The following seeks to address questions from employees of the Department of State, USAID, and other foreign affairs agencies about trans, non-binary, and gender-affirming care resources.
This information is grouped by topic below, was compiled by glifaa, and reflects our understanding of current U.S. Government policy. However, this informal Q&A is not an official publication of the Department of State nor any other U.S. Government agency and has not been cleared by any U.S. government source.
Please reach out to your Management Section, the Bureau of Global Talent Management, the Bureau of Medical Services, and/or your Human Resources office to confirm the accuracy of this information before taking any action based on the contents of this page.
This page was last updated in September 2022.
Trans, Non-Binary, and Gender-Affirming Care Resources
- Trans, Non-Binary, and Gender-Affirming Care Resources
- Workplace Equity and Management Policy Topics
- Trans, Non-Binary, and Gender-Affirming Healthcare
- glifaa’s Transgender Heritage
Workplace Equity and Management Policy Topics
Q: Does the U.S. government hire LGBTQIA+ people, including trans and non-binary people?
A: Yes. The U.S. government does not and cannot discriminate on the basis of sexual orientation or gender identity in any employment decisions. Transgender employees openly and proudly serve in both the Foreign and Civil Service at the Department of State, USAID, and many other Federal government agencies.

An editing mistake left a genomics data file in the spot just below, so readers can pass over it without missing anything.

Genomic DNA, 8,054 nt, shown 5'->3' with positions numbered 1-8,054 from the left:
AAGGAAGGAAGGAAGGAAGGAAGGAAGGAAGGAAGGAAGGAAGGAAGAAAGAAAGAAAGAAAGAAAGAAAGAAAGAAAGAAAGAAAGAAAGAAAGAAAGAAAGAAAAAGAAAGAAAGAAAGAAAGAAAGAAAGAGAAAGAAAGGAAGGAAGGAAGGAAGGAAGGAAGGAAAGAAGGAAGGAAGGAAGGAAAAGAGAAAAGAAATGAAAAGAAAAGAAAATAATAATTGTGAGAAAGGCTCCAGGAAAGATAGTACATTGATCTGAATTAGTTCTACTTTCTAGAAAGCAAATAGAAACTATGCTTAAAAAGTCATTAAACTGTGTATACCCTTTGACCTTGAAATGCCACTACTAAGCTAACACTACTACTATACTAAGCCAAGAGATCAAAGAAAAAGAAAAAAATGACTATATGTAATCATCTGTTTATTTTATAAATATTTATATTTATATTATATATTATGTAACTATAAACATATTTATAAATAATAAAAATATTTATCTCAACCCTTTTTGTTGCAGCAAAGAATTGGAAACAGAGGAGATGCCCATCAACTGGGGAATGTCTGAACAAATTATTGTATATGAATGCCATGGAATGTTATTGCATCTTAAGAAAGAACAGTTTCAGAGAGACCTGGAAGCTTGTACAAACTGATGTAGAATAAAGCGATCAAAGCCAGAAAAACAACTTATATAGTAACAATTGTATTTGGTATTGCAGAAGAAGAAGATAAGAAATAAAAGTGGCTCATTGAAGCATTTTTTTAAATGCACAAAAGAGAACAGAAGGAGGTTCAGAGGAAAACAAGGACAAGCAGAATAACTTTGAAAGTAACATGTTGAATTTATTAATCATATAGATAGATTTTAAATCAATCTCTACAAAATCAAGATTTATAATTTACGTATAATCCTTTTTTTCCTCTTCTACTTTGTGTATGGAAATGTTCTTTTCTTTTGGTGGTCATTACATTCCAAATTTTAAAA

Q: Does the U.S. government publish workforce guidance regarding trans employees’ rights and responsibilities in the workplace?
A: Many Federal agencies have published workforce guidance providing resources for trans employees and agency management. You should ask your agency’s human resources office for guidance specific to your agency. In 2021, Glifaa members worked with the Department of State to draft the Department’s first workforce guidance regarding transgender employees’ and management’s rights and responsibilities in the workplace, available via diplomatic cable 21 STATE 43408.
Trans, Non-Binary, and Gender-Affirming Healthcare
Q: Does the U.S. government’s Federal Employee Health Benefits (FEHB) Insurance Program cover gender-affirming care?
A: Many FEHB plans provide some level of insurance coverage for some gender-affirming care medications and procedures, but coverage can vary widely based on the plan selected. Glifaa members partnered with Pride In Federal Service (an Executive branch LGBTQIA+ employee network) to develop the following resources to help employees and eligible family members/dependents seeking gender-affirming care navigate the FEHB insurance program (presented at the 2021 Pride In Federal Service Summit).
- 2021 PowerPoint Presentation on Navigating Gender-Affirming Care
- 2021 Fact Sheet on FEHB Gender-Affirming Care and Services
- FEHB Comparison Tool and Guide to Navigating Gender-Affirming Care: List of FEHB Insurance Plans with Gender-Affirming Care Information (updated August 2022)
Q: What resources are available to help explore transitioning and/or gender-affirming care?
A: Please visit our Parents of LGBTQIA+ EFMs page for more information on resources for support and treatment.
glifaa’s Transgender Heritage
Glifaa is a welcoming and inclusive home for all LGBTQIA+ people. Glifaa was in the vanguard of the movement that led to gender identity being included in workforce non-discrimination policy guidance at the Department of State in 2010, followed soon thereafter by USAID and other Federal foreign affairs agencies. Glifaa members also worked with the Department of State to draft the Department’s first workforce guidance for transgender employees and Department management, available via diplomatic cable 21 STATE 43408. As an organization, glifaa strives to live up to the goals set by the National Center for Transgender Equality in its guidelines on The Nine Keys to Making LGBT Organizations Fully Transgender Inclusive.
Notable past members of glifaa include Dr. Chloe Schwenke (the first transgender presidential appointee to a foreign affairs agency) and Robyn McCutcheon (glifaa’s 2013-2014 president and the first foreign service officer to transition while assigned abroad).